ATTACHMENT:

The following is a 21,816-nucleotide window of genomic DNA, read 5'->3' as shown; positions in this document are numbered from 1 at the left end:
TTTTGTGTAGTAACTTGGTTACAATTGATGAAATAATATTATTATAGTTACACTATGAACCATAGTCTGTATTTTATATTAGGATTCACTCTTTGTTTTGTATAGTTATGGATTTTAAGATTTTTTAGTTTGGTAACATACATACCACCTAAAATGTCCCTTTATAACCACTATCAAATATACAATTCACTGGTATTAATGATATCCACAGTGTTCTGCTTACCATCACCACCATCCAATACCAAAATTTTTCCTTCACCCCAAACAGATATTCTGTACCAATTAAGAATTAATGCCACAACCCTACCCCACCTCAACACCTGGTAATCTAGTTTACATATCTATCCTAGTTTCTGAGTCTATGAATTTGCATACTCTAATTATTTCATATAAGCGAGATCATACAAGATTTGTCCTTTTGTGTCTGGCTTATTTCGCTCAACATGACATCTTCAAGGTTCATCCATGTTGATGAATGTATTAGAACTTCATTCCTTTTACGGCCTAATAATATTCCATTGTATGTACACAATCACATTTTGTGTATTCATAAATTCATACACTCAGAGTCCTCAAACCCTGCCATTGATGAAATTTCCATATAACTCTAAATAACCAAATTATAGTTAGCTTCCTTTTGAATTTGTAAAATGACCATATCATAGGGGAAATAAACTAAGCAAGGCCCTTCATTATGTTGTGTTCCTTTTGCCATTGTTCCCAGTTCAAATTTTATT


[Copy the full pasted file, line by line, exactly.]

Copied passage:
The following is a 21,816-nucleotide window of genomic DNA, read 5'->3' as shown; positions in this document are numbered from 1 at the left end:
TTTTGTGTAGTAACTTGGTTACAATTGATGAAATAATATTATTATAGTTACACTATGAACCATAGTCTGTATTTTATATTAGGATTCACTCTTTGTTTTGTATAGTTATGGATTTTAAGATTTTTTAGTTTGGTAACATACATACCACCTAAAATGTCCCTTTATAACCACTATCAAATATACAATTCACTGGTATTAATGATATCCACAGTGTTCTGCTTACCATCACCACCATCCAATACCAAAATTTTTCCTTCACCCCAAACAGATATTCTGTACCAATTAAGAATTAATGCCACAACCCTACCCCACCTCAACACCTGGTAATCTAGTTTACATATCTATCCTAGTTTCTGAGTCTATGAATTTGCATACTCTAATTATTTCATATAAGCGAGATCATACAAGATTTGTCCTTTTGTGTCTGGCTTATTTCGCTCAACATGACATCTTCAAGGTTCATCCATGTTGATGAATGTATTAGAACTTCATTCCTTTTACGGCCTAATAATATTCCATTGTATGTACACAATCACATTTTGTGTATTCATAAATTCATACACTCAGAGTCCTCAAACCCTGCCATTGATGAAATTTCCATATAACTCTAAATAACCAAATTATAGTTAGCTTCCTTTTGAATTTGTAAAATGACCATATCATAGGGGAAATAAACTAAGCAAGGCCCTTCATTATGTTGTGTTCCTTTTGCCATTGTTCCCAGTTCAAATTTTATT